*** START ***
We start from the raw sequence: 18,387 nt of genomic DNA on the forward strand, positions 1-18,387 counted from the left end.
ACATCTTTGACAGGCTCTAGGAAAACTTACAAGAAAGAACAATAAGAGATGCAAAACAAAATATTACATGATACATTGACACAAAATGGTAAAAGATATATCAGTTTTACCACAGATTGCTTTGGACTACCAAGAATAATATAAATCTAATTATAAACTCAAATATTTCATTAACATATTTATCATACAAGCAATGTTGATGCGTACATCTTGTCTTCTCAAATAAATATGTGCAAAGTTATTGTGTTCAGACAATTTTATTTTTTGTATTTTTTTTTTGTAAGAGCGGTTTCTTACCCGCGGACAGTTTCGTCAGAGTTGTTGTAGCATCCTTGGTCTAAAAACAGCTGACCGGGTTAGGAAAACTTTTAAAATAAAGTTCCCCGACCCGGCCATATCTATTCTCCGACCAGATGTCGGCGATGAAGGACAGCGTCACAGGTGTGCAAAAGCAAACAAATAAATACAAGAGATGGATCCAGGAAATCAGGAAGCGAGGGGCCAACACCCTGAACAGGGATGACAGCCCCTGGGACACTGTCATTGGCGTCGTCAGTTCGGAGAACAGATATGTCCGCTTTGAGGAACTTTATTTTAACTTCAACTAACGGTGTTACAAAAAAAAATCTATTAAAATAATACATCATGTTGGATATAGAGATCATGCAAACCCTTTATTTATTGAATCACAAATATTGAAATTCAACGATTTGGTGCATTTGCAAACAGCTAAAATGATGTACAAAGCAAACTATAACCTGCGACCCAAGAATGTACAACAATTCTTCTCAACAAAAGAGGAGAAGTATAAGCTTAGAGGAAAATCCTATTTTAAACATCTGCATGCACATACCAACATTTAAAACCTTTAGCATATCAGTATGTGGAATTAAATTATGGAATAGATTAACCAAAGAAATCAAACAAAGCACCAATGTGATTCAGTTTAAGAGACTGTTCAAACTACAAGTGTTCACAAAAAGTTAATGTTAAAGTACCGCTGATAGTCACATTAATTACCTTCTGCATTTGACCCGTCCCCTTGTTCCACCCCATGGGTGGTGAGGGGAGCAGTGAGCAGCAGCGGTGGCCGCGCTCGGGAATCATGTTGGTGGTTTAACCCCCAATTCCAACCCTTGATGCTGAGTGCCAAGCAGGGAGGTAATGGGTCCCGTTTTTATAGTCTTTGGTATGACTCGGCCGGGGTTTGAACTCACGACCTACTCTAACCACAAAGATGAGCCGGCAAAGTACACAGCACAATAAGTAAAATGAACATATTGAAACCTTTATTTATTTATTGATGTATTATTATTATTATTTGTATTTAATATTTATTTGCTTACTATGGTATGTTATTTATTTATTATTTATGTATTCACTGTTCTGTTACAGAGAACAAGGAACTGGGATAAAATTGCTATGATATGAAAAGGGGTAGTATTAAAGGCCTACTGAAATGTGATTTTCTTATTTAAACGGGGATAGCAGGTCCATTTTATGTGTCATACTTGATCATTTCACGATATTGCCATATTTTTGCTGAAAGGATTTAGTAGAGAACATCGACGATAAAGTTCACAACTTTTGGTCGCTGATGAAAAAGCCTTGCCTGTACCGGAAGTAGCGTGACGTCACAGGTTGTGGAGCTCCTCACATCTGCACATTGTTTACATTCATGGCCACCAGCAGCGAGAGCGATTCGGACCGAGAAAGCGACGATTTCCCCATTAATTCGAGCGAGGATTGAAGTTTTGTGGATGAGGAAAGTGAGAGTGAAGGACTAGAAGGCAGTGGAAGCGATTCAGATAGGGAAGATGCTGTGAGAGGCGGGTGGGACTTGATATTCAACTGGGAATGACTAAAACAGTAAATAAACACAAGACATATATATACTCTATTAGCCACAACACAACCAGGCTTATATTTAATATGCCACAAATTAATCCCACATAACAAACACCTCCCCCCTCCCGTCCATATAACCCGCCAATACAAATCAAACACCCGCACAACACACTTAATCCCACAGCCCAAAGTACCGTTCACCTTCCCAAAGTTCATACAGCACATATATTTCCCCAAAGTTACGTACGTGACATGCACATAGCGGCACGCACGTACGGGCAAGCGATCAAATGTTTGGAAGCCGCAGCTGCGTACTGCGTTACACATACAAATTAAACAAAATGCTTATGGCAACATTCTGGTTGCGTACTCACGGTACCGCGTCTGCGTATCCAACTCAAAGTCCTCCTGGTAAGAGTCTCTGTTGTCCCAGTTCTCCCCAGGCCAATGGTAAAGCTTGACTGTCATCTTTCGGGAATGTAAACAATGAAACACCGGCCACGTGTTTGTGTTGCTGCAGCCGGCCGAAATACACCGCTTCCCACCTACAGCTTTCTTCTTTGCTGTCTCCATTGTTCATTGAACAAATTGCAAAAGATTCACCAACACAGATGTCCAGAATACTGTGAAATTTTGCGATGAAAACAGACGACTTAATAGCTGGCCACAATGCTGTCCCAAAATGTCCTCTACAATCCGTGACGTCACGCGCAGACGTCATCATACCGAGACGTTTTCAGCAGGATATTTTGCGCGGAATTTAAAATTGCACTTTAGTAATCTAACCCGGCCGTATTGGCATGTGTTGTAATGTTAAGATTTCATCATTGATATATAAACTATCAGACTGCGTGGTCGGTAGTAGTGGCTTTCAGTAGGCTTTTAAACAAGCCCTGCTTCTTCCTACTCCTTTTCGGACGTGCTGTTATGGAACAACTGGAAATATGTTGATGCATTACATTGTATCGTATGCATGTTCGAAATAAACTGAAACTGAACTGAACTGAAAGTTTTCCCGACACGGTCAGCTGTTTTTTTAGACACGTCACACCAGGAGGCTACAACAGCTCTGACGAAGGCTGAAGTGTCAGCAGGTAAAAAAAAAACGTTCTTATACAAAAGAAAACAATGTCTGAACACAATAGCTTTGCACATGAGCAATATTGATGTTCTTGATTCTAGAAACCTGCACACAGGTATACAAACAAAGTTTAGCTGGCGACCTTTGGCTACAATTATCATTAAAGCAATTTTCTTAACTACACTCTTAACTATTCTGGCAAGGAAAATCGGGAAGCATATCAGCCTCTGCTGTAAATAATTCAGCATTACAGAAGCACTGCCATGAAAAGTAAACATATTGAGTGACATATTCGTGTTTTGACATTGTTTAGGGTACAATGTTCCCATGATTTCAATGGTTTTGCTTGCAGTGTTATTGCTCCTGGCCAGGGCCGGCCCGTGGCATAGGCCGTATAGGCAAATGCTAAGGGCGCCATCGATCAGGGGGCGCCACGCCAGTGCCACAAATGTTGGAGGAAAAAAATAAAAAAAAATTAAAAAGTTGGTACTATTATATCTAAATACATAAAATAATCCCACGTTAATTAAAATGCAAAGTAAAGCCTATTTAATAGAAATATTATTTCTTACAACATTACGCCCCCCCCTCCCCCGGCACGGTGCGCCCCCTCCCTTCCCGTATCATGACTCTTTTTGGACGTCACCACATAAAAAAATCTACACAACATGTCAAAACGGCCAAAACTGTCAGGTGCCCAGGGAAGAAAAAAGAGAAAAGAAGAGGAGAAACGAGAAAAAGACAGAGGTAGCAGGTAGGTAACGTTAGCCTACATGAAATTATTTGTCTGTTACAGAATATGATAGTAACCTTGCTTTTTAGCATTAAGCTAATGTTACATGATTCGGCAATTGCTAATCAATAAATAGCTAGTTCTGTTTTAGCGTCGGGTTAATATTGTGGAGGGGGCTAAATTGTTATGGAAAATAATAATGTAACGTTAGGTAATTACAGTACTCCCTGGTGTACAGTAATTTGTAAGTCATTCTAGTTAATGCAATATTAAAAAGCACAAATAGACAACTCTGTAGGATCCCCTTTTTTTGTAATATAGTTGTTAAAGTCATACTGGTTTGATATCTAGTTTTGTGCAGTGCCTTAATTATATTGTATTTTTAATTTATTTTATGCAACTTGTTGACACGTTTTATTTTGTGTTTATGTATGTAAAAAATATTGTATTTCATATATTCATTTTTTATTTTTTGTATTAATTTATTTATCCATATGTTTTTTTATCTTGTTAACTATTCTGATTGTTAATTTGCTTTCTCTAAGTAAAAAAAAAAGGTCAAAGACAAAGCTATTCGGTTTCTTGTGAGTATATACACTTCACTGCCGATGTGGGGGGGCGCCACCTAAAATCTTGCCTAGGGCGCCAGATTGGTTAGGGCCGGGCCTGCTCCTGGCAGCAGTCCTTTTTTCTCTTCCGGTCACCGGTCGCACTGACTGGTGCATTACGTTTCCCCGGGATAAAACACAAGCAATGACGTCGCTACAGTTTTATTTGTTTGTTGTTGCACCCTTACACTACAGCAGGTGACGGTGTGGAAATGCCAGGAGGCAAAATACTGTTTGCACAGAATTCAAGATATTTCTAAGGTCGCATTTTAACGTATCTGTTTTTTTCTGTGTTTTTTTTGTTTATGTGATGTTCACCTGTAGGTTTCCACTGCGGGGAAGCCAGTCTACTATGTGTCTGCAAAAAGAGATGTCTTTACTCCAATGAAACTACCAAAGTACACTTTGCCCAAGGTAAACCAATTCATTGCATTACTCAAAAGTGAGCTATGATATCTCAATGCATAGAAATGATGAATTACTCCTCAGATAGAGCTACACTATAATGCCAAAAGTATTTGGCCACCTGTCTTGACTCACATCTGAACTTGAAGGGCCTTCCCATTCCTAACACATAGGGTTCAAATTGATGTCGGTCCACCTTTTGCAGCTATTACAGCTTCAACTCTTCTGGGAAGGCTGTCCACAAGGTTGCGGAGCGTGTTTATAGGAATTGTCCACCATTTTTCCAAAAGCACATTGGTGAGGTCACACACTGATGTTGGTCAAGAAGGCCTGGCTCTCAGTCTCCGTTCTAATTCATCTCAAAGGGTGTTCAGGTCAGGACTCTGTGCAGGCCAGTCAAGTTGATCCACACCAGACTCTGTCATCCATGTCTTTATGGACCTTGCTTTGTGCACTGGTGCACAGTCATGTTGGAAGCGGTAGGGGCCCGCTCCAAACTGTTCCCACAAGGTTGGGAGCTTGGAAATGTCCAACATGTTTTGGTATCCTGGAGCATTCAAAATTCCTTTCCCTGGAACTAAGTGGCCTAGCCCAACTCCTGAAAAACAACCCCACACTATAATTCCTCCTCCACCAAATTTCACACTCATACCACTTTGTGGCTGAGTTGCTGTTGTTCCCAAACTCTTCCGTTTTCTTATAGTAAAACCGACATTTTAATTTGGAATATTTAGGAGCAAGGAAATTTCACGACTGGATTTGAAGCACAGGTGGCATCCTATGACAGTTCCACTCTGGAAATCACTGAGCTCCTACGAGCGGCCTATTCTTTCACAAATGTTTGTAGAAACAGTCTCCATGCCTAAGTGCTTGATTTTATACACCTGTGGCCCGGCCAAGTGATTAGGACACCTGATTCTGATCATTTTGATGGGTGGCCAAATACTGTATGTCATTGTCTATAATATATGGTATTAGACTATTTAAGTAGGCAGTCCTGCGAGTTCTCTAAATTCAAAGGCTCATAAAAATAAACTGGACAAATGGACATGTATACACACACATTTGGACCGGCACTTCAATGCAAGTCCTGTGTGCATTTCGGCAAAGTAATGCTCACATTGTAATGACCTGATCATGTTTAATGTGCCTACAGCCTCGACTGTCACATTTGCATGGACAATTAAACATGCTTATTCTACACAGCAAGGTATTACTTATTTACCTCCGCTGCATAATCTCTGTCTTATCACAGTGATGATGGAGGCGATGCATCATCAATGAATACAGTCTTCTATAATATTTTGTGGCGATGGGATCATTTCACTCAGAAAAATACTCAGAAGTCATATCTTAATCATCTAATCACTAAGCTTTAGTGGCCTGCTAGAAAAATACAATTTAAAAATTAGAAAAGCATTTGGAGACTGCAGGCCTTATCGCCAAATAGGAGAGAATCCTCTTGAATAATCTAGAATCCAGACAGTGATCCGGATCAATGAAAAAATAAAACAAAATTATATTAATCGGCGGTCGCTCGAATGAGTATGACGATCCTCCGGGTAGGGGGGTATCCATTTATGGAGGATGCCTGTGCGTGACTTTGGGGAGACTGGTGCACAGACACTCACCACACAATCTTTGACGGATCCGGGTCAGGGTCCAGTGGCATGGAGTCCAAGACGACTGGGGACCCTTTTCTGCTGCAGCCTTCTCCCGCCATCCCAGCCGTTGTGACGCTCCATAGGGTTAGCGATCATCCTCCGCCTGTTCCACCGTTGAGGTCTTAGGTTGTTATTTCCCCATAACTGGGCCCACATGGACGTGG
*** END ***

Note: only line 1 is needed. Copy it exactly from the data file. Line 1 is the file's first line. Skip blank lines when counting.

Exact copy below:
We start from the raw sequence: 18,387 nt of genomic DNA on the forward strand, positions 1-18,387 counted from the left end.